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'Finding the truth': Musician, author Tom Wilson connects with his Indigenous roots

Last Updated Jun 12, 2020 at 11:40 am EDT

Author, musician and artist Tom Wilson in a supplied photo.

June is National Indigenous History Month. It is a time for all Canadians — Indigenous, non-Indigenous and newcomers — to reflect upon and learn the history, sacrifices, cultures, contributions, and strength of First Nations, Inuit and Metis people. Throughout the month of June, CityNews will profile Indigenous people, and share their stories and voices, so that we can celebrate the difference they have made in their communities and to our country.


June 10: Today, we celebrate Tom Wilson

 

Tom Wilson owned his truth for 53 years of his life, only to find out that the truth he knew was a lie.

“The truth robbed me of my golden heart,” he said in the video above, citing a quote from his book. Wilson was upset about not being told the truth and knowing the truth changed his life.

Wilson was raised in Hamilton by his parents, George and Bunny Wilson. At the age of 53, he found out that Bunny was his great-aunt, George was his cousin, and that he was actually adopted. Wilson’s search for answers would take him to Kahnawake Mohawk Territory near Montreal, where he would learn he was the son of Louis Beauvais, a Mohawk man, and Janie Lazare, who was also part Mohawk.

In 2017, Wilson shared his story with the world when he published his memoir, Beautiful Scars. In the book, Wilson shared detailed his journey in learning about his Mohawk heritage.

Tom Wilson’s book “Beautiful Scars” in a supplied photo.

 

“I didn’t think I’d write a book, but it’s amazing when you start telling the truth, when you start finding the truth, amazing things can happen,” Wilson said.

“Without identity, we have nothing to offer the world.”

His book is relatable for other Indigenous people who are not living on reserve or those who did not grow up on a reserve with their families.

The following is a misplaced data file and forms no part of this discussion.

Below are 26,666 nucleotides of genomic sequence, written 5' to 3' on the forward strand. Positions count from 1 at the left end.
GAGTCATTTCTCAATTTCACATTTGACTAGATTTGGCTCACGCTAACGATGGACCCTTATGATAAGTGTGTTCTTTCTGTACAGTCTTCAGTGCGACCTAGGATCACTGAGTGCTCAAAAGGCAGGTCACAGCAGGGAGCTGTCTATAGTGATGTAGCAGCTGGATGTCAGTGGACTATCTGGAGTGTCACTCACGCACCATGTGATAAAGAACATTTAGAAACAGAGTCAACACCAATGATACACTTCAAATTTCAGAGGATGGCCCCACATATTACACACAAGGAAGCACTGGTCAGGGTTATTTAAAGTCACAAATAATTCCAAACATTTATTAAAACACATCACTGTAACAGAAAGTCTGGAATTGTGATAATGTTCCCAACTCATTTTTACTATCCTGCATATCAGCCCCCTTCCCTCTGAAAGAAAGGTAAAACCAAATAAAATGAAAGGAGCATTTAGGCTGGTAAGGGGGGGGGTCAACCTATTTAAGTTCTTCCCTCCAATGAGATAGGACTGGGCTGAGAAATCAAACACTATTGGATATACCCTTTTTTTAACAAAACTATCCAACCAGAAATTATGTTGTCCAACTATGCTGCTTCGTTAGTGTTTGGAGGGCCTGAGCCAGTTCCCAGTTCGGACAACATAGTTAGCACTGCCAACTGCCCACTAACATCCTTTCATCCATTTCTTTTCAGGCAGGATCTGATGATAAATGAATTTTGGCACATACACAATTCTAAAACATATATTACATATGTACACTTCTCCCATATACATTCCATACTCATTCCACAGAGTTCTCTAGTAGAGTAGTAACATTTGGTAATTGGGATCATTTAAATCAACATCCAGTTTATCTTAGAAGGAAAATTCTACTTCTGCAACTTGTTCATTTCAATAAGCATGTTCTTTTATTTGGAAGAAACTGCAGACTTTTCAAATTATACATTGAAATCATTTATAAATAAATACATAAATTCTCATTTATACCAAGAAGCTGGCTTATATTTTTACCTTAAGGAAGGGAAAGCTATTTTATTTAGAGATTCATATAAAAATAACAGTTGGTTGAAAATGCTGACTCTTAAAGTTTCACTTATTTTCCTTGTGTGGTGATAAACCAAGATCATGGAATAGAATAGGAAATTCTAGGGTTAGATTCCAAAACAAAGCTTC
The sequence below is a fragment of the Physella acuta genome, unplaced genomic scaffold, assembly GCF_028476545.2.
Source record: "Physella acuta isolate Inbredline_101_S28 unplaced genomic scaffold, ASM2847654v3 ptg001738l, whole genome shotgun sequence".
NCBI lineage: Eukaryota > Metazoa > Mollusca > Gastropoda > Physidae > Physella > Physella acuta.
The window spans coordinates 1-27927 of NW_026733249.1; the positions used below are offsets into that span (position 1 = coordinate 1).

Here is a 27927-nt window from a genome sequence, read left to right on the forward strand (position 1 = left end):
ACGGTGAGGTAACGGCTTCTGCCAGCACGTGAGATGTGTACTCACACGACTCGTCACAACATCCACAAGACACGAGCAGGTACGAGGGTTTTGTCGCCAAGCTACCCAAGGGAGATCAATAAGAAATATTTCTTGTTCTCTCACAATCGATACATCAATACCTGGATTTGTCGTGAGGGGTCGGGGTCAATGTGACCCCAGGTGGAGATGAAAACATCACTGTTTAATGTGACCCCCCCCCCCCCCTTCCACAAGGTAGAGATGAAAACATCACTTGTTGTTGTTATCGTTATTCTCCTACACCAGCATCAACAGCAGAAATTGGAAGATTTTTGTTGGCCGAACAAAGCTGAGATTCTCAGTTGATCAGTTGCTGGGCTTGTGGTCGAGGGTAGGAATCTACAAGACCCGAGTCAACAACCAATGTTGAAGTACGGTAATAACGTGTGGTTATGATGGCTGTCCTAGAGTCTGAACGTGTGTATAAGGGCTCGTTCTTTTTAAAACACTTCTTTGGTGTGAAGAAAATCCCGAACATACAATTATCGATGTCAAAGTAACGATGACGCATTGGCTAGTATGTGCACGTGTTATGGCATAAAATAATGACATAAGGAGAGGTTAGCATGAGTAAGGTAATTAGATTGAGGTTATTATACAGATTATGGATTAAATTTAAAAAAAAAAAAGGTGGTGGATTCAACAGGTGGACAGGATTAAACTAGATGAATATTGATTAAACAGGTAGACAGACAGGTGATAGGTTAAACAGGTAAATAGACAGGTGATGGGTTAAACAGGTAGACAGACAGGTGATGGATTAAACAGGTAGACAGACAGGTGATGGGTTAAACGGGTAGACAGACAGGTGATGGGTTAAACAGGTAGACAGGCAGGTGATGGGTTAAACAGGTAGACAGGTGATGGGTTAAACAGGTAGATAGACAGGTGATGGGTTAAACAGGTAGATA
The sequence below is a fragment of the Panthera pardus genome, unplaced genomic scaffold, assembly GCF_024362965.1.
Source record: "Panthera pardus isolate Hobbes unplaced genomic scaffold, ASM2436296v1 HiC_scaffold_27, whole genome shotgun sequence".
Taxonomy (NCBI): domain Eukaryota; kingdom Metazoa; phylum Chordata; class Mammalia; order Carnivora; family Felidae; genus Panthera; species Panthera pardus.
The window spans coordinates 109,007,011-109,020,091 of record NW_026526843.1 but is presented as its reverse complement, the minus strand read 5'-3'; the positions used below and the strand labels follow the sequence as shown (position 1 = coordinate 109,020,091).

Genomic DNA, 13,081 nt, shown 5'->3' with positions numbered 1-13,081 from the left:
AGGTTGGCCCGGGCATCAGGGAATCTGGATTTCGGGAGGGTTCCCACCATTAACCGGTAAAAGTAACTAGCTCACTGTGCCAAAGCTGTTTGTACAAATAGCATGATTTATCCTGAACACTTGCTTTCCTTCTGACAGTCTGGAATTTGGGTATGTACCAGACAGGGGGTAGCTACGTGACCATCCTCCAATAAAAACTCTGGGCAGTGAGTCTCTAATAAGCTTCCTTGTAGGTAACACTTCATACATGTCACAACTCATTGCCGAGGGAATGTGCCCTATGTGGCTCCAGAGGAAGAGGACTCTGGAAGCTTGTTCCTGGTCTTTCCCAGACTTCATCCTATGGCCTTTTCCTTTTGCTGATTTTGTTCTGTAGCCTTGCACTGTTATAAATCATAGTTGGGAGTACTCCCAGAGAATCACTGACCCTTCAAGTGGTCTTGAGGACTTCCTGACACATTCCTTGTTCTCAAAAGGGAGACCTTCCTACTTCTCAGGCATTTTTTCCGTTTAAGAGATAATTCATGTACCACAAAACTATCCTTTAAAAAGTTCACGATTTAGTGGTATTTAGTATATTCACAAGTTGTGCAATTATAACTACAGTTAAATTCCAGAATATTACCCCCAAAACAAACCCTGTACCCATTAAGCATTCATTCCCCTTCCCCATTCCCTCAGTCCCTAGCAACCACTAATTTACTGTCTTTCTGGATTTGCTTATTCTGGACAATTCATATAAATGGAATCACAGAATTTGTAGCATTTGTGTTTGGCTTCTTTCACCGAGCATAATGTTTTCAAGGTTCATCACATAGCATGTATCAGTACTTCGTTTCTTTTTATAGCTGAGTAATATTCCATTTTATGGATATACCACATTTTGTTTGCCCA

“Inside those words, I honour the Mohawk culture, the Indigenous world and my journey to introducing myself to a culture I am still just shaking hands with,” he said.

Wilson is a best-selling author, an artist and a four-time Juno Award-winning musician with multiple gold records. His band Junkhouse has scored 11 ‘Top 10’ hits, and his critically acclaimed band, Blackie and the Rodeo Kings, has performed on stage from the Grand Ole Opry in Nashville to Toronto’s Massey Hall. Lee Harvey Osmond is Wilson’s latest musical project, which has received praise and airplay throughout the United States and Europe. Wilson’s art has been shown in galleries in New York City, Vancouver, Toronto and most recently, the National Art Gallery in Ottawa.

“As a writer of songs, it’s been a great journey. As a painter, it’s been a great journey, but being able to take these truths and put them into a book, it has really been the most gratifying act of my entire life,” Wilson said.

“Help bring honour, love, respect and shine a light back on the culture I have been introduced to later in life, and to honour the charitable nature that Bunny Wilson who raised me embodied throughout her life.”

Wilson is currently working on his second book, Blood Memory, which will focus on the search for identity. For Wilson, the book will be “a larger step towards a culture I’ve been separated from my entire life. Without identity, we have nothing to offer the world.”

Earlier this year, Wilson unveiled his plan to establish a scholarship to help an Indigenous student completing an undergraduate program at McMaster University.

“It was established to help bring honour, love, respect and shine a light back on the culture I have been introduced to later in life, and to honour the charitable nature that Bunny Wilson who raised me embodied throughout her life,” Wilson said when the scholarship was announced.

Wilson thought it was important to give his late mother credit because he said she raised him to be a giving man.

Click here to learn more about Wilson’s journey, to listen to his music and see his art.